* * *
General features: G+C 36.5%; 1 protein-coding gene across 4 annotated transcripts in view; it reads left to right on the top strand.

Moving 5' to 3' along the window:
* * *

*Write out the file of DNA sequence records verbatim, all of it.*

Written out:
General features: G+C 36.5%; 1 protein-coding gene across 4 annotated transcripts in view; it reads left to right on the top strand.

Moving 5' to 3' along the window: